When the IEBC subsequently announced that it was calling all its officers to Nairobi to manually report results, it became clear that the electronic system had been abandoned. In essence, then, there was no check on the manual results at all. This failure meant that there was no real way to ensure public trust in the system. 

Finally, it's worth noting that a simple summation of the numbers being projected on televisions across the country showed serious discrepancies. The number of votes shown at various points during election night broadcasts cast did not equal the number of valid votes plus the number of rejected votes. At one point, the total number of rejected votes even decreased. Where did those rejected votes go? These problematic figures were picked up by many ordinary Kenyans, who noticed the gaps and have now started questioning them. 

Yes, Kenya has kept the peace -- but what kind of peace is this? The extent to which the election truly reflects the popular will is undermined by each new irregularity that surfaces. How the court decides remains to be seen, but its ruling will surely determine Kenya's future democratic trajectory. It will also define the nature of this post-election peace, which is currently merely the absence of violence. Real and lasting peace will come only when it is buttressed by justice.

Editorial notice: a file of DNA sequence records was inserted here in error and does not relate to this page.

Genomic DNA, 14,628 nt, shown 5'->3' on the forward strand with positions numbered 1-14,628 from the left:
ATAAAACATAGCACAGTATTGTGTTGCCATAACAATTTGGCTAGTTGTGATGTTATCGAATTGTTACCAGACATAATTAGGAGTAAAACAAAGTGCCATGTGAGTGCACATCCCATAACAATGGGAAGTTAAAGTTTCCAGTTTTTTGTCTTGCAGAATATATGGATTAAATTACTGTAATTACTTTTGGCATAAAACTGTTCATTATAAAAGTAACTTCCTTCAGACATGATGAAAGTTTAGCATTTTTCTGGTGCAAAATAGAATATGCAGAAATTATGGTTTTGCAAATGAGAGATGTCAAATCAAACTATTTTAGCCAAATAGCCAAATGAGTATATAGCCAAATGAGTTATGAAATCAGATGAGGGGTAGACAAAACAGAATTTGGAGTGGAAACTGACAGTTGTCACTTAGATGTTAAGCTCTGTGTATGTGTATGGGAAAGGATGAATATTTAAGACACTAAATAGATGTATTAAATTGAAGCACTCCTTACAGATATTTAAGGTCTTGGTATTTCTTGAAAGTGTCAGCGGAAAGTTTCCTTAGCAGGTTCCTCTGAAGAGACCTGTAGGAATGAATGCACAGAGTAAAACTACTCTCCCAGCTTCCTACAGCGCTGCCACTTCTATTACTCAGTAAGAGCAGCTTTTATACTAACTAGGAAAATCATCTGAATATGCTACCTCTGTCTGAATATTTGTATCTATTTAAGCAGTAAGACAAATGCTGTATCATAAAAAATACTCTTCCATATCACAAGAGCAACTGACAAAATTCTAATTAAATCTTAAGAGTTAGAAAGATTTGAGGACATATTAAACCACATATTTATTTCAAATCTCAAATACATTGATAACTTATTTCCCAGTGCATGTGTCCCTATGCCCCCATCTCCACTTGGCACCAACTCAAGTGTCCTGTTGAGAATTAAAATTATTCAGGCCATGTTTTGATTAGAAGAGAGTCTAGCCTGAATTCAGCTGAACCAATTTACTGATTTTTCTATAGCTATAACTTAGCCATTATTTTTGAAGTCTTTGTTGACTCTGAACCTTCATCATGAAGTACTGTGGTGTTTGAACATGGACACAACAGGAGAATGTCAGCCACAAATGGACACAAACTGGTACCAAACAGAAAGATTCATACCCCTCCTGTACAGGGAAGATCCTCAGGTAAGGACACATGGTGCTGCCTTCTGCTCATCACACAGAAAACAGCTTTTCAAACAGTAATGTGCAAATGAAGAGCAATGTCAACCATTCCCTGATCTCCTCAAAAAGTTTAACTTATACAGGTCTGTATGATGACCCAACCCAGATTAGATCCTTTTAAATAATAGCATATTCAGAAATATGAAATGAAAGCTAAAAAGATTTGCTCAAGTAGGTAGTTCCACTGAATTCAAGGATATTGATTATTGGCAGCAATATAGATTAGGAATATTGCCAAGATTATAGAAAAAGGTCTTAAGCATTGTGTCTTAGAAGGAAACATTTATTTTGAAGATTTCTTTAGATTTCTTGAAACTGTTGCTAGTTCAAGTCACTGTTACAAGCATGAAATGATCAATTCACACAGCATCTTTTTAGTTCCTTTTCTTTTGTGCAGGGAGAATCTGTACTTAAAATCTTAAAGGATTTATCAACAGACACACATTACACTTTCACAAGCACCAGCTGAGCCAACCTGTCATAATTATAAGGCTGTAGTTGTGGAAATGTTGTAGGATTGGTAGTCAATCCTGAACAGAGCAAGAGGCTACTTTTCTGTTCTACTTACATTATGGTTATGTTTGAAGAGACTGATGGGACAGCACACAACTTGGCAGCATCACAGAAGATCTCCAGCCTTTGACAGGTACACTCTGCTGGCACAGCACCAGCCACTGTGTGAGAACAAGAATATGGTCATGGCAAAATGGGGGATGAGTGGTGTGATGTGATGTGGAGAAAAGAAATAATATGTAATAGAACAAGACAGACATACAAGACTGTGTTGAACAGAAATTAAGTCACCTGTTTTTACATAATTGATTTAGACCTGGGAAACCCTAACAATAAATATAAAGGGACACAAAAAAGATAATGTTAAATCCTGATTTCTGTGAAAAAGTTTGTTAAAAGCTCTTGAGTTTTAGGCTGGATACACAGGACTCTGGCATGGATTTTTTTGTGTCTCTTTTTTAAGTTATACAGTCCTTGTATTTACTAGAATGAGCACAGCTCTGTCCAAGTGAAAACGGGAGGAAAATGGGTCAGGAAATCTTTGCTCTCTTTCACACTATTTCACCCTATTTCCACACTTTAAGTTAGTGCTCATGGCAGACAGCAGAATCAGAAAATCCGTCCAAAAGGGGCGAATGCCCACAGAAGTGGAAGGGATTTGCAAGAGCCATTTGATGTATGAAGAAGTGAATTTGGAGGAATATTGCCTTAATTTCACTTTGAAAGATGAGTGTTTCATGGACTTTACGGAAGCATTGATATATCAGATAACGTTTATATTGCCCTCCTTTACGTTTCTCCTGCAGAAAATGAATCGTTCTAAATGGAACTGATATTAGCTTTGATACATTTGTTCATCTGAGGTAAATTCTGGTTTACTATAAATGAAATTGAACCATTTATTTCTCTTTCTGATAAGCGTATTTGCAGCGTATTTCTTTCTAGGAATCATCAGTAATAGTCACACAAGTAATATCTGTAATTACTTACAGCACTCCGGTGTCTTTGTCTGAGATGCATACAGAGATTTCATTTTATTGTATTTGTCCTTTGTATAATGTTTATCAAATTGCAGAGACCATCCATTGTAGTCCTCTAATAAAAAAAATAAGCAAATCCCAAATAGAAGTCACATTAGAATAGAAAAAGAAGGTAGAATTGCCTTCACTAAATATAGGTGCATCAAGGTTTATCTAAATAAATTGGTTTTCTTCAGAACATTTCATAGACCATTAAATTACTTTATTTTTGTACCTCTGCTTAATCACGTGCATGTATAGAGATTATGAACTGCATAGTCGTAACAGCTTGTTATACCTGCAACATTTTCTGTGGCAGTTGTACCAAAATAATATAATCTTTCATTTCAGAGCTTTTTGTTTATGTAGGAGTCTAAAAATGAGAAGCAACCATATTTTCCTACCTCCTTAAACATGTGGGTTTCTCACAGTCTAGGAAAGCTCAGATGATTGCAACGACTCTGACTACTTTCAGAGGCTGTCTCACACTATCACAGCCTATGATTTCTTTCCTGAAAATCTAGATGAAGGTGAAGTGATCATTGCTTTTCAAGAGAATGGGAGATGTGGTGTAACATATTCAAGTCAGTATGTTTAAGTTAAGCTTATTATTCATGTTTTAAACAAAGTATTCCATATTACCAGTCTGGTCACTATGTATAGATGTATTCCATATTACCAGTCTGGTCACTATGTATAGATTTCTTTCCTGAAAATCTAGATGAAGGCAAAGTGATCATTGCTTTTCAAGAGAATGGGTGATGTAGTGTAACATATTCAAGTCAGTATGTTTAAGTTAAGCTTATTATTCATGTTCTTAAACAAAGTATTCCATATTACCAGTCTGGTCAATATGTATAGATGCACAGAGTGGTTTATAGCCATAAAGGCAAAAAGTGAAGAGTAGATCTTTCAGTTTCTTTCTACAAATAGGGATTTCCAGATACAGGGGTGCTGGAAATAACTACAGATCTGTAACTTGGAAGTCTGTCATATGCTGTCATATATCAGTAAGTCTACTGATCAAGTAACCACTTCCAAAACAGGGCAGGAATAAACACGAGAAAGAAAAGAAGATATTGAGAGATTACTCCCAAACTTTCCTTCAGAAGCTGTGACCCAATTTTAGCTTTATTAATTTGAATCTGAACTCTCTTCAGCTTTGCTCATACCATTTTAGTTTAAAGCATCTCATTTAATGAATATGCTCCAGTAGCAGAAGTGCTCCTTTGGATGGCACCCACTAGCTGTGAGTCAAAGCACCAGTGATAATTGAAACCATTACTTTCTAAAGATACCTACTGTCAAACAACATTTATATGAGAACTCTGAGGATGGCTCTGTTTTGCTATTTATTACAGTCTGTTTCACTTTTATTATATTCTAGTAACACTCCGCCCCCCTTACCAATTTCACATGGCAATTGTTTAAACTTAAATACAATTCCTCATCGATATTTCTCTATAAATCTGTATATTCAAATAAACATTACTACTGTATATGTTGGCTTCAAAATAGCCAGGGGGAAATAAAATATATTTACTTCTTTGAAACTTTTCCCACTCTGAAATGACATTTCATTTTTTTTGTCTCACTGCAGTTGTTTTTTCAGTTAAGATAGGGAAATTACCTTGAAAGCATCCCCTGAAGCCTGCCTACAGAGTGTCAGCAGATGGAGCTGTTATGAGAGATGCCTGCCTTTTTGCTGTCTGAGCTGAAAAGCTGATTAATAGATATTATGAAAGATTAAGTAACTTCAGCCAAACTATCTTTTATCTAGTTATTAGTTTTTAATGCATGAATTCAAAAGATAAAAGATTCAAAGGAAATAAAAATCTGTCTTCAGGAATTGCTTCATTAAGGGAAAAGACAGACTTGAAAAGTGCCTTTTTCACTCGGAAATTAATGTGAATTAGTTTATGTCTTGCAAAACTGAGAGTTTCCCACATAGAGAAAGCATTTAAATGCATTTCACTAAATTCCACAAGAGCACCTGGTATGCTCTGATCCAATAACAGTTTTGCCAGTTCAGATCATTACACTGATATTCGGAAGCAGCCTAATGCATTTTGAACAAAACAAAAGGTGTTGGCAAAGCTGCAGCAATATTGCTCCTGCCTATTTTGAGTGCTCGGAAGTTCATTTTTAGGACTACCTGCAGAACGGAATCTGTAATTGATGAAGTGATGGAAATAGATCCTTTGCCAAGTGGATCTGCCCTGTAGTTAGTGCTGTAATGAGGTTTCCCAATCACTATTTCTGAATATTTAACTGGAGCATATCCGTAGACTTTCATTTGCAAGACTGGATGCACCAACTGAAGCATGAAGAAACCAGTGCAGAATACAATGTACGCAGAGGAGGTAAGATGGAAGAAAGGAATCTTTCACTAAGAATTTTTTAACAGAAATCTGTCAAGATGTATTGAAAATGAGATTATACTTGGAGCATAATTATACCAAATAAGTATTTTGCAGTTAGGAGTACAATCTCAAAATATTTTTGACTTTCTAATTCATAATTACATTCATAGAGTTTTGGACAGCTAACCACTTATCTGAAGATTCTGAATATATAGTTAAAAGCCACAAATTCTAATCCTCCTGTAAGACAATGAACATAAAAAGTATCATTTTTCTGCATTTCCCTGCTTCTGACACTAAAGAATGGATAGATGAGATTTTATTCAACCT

Seema Shah is a political analyst based in Nairobi. 

Democracy Lab

Libya's politicians get a wake-up call

A prominent member of Libya's General National Congress (GNC) resigned Wednesday night. Hassan al-Amin, the chairman of the Human Rights and Civil Society Committee, announced his resignation on Libyan TV, citing numerous credible death threats against him and his family. He's since left the country and is reported to have relocated safely to London.

Amin was a representative for the city of Misrata in the GNC (Libya's transitional legislature). One of Qaddafi's fiercest opponents for more than 28 years, he is also the owner and editor-in-chief of the Libya al-Mostakbal newspaper, which was one of the main opposition platforms against the former dictator.